Is the government right to hike up tuition fees for higher education students? Should the government be making such savage cuts in funding to universities? What are the implications for students, businesses, the economy, the universities, and access to higher education in general?
Improved access to higher education, together with raised expectations to improve social mobility and individual living standards, has seen the number of students passing through our universities increase substantially over the past decade.
Aim: Highly skilled future workforce
Successive governments have argued that Britain needs a high tech economy, with the ability to compete on a global level with our competitors. This high tech economy will need a highly educated and skilled workforce to drive it, but will that workforce be available to us?
The government has effectively privatised higher education in England by raising the maximum tuition fee charged by universities from the existing £3225 to £9000 per year until 2012 (Scotland and Wales have different arrangements).The funding cuts to universities being made as part of the 2010 government spending review, amount to a whopping 80% reduction.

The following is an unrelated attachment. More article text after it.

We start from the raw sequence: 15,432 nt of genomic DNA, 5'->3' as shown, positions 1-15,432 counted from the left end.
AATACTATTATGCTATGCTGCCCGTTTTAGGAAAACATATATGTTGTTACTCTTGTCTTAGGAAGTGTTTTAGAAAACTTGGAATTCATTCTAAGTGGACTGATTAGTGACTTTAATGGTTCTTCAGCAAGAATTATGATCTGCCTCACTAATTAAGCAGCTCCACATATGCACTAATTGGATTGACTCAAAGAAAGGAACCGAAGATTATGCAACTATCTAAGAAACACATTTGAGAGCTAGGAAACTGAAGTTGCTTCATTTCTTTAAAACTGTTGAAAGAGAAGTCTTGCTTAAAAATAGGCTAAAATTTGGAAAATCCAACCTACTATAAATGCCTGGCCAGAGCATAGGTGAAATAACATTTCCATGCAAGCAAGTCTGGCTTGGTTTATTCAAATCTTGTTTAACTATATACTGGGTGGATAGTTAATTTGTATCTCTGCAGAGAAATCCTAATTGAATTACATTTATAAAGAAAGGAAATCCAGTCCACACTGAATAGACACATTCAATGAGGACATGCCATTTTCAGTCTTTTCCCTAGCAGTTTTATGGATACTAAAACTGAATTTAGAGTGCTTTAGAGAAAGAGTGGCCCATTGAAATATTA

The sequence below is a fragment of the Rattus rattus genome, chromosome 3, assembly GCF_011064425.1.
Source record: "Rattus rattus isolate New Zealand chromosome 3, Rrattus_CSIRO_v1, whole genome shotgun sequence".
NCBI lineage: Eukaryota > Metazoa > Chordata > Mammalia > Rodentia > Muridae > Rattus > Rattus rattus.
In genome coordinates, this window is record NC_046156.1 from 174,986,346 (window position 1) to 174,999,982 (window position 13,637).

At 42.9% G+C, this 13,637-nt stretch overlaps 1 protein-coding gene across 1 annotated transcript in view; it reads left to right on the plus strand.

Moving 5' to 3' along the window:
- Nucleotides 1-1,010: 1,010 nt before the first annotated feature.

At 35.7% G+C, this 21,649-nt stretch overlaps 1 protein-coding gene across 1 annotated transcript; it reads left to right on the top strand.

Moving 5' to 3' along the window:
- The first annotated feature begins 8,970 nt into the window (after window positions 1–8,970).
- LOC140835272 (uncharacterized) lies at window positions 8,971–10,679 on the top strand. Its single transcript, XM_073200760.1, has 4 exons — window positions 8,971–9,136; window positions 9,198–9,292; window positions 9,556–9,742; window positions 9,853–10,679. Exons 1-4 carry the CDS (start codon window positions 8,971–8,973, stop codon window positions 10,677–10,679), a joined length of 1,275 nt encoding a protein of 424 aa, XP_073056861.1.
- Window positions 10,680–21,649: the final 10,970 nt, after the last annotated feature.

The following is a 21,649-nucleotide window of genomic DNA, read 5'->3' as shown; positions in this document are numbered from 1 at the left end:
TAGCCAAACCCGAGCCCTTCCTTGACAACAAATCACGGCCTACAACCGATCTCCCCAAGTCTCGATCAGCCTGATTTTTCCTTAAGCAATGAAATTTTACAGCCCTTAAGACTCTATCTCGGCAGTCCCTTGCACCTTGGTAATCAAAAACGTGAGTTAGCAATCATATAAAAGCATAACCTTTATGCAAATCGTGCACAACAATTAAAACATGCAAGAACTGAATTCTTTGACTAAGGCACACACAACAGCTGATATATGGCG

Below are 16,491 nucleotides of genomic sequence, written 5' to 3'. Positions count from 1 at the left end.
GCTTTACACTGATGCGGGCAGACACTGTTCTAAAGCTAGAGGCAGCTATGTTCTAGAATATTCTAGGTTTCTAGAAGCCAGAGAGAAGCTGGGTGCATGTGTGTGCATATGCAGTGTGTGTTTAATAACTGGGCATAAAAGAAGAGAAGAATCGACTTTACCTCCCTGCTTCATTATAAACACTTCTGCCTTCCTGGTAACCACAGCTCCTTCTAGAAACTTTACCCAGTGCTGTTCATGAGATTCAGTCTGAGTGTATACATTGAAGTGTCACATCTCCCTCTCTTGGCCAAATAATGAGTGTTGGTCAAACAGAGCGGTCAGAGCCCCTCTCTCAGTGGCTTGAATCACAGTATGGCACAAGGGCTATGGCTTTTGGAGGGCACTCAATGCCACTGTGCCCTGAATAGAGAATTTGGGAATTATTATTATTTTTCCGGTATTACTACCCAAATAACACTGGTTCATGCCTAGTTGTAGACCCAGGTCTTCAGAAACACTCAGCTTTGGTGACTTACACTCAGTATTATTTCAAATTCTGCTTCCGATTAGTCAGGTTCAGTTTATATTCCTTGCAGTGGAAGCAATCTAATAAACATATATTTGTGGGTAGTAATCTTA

To soften the blow, the government has insisted that the maximum tuition fee of £9000 will only be charged in exceptional circumstances. However, back in the real world, the majority of the now cash-strapped universities has already announced that they intend to charge the maximum fee of £9000.
What happens to the overall financial status of the student?
The actions instigated by the government will leave the average student in debt to the tune of at least £27000 when they leave university. Students will have to weigh up the benefits of a university education, better career prospects, higher earnings potential etc, against the huge debt, which they will be forced to repay once they earn over £21000.
Impact of such expensive tuition fees on students
Many prospective students are already turning their backs on university life, and seeking alternative careers without a degree, or more significantly, the debt burden. This punitive level of tuition fee increase will severely restrict access for poorer families, cause untold damage to the higher education structure of this country, and severely limit our potential to compete in any global high tech environment of the future.
To sum up
Higher education is the future of any country - we should be protecting this most valuable asset.